But you have to think beyond that and to what the outcome you want is, and that is when AI really comes into its own. What makes an ad successful is when you actually get someone to engage. And when you think about something like chatbots as an example, we’re talking about things that can change and configure an online experience in real time. They’re collecting information and using that information to change what gets fed back to a customer, based on what it has used AI to determine will get them to engage the most.
So the real big exciting change in consumer behaviour is less in targeting and more in engagement.
So how is the rise of AI going to impact advertisers? What should they be doing or thinking about to use AI to better achieve those outcomes?
Attribution is the big topic people are talking about right now and linking dollar spend to results. It’s not good enough for a brand to appear in a Facebook feed because of a cookie someone has picked up on another site. It’s about how you make that ad get an engagement, tie that back to the original advertising and prove that it was effective. That, to me, is the next step.
What’s also largely untapped is the ability to marry the data from within your enterprise with the data outside it. Some of the richest data about your consumer is outside the four walls of your organization. Finding a way to blend that and engage with the consumer on a more regular basis and get them to identify themselves to you – by creating a profile or account or something like that – is when you start to build a much richer and real time view of the consumer.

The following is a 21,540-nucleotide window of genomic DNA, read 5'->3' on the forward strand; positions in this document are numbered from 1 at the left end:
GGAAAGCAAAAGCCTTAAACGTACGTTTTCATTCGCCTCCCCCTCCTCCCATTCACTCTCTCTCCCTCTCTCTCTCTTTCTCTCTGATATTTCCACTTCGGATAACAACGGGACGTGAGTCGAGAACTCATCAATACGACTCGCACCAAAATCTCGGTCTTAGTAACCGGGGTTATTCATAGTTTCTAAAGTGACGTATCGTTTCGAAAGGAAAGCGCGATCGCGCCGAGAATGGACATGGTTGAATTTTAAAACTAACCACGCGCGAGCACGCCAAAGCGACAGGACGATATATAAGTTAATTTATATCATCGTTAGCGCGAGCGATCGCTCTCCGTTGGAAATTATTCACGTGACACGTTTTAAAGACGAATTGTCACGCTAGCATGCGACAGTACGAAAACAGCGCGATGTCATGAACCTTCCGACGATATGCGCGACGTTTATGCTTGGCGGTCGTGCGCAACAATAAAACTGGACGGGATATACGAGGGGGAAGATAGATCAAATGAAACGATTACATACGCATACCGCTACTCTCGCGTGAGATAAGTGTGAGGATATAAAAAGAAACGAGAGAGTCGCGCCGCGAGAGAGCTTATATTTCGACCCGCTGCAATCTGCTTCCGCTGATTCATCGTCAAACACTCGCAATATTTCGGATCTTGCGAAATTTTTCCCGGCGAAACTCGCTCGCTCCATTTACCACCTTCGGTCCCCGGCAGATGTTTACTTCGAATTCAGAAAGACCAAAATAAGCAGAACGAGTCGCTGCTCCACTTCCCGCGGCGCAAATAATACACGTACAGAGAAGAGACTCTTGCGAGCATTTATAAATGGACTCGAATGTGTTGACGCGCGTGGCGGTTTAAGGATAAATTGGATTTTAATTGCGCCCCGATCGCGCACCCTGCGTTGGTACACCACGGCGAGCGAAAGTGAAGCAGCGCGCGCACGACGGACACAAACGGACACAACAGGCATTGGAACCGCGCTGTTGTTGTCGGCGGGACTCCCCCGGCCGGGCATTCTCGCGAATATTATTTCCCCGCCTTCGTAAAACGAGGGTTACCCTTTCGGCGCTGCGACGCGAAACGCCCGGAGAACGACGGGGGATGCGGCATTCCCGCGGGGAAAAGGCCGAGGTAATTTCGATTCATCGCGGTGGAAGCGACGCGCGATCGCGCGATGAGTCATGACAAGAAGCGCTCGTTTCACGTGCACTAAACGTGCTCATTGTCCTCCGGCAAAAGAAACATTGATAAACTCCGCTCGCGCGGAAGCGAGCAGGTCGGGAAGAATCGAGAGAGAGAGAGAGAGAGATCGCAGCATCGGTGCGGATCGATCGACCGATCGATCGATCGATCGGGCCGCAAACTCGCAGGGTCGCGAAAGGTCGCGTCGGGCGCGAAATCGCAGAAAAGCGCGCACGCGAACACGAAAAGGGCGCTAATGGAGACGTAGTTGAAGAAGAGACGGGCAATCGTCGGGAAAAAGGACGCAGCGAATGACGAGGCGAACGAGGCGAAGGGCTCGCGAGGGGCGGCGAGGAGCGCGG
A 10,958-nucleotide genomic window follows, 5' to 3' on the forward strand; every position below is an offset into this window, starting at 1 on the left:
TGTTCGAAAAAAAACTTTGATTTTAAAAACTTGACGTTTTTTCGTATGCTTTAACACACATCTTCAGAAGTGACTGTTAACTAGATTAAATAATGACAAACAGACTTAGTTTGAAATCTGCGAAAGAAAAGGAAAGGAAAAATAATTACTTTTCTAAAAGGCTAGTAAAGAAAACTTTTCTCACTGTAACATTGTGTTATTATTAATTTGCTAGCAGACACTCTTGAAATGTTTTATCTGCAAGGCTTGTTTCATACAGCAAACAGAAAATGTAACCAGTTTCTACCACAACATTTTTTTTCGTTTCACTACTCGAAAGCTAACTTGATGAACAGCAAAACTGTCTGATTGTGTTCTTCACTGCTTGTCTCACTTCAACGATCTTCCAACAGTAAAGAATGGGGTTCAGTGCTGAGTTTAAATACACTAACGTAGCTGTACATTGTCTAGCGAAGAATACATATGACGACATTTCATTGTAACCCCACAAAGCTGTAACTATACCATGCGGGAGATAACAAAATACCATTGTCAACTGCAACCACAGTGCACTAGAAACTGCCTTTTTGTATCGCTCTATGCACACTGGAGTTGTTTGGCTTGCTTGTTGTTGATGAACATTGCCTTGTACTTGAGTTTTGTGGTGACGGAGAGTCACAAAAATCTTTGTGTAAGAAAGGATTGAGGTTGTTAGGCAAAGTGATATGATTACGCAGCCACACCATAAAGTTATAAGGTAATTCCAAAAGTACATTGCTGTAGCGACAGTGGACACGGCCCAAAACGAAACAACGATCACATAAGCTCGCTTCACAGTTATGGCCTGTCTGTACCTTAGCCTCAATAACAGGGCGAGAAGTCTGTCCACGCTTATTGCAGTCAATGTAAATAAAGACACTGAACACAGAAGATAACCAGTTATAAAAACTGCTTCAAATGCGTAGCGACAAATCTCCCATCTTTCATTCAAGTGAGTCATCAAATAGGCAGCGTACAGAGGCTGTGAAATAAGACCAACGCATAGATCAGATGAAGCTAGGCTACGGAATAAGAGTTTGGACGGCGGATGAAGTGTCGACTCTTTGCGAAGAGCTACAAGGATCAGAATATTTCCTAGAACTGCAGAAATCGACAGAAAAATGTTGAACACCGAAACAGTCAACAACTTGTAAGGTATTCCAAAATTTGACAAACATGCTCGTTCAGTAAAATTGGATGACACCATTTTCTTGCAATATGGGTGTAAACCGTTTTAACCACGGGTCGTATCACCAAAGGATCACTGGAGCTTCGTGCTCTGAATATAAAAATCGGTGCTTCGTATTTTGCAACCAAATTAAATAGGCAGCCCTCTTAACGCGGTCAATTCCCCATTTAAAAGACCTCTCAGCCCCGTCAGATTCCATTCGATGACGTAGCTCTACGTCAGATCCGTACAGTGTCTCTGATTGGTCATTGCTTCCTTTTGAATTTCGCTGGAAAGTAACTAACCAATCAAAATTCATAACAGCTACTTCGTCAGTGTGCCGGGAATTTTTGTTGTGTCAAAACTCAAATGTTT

This is where it get interesting. You can process an incredible amount of data, in real time, aggregated from multiple sources to create a real time view of the customer at a given moment. So you can target digital ads to the customer because you know its when they’ll be on their device, it makes it much more effective. But you’re collecting so much data all the time that the way in which you message when you do, for example, your big out of home campaigns should be more intelligent as well. Because you’re able to adapt faster to changing trends, you can change while it’s in flight.
You already said this is already happening, so I’ll augment the last part of the question slightly. When is AI going to become a standard, the kind of thing that powers most of the advertising a consumer sees?
I think this is about advertisers and agencies as well to transform the way they look at engaging with customers and understanding what they are looking for. The power of the networks and connectivity and the technology that’s powering it, it all exists today and is hear. It comes down to how comfortable the companies themselves are with digital transformation. It takes innovators to change the markets, because then it becomes the standard. It hasn’t yet, but it’ll take someone to do it consistently well and intelligently. When it happens is difficult to predict, and it might end up happening in a sector-by-sector basis. I can see it happening in retail and CPG first, though.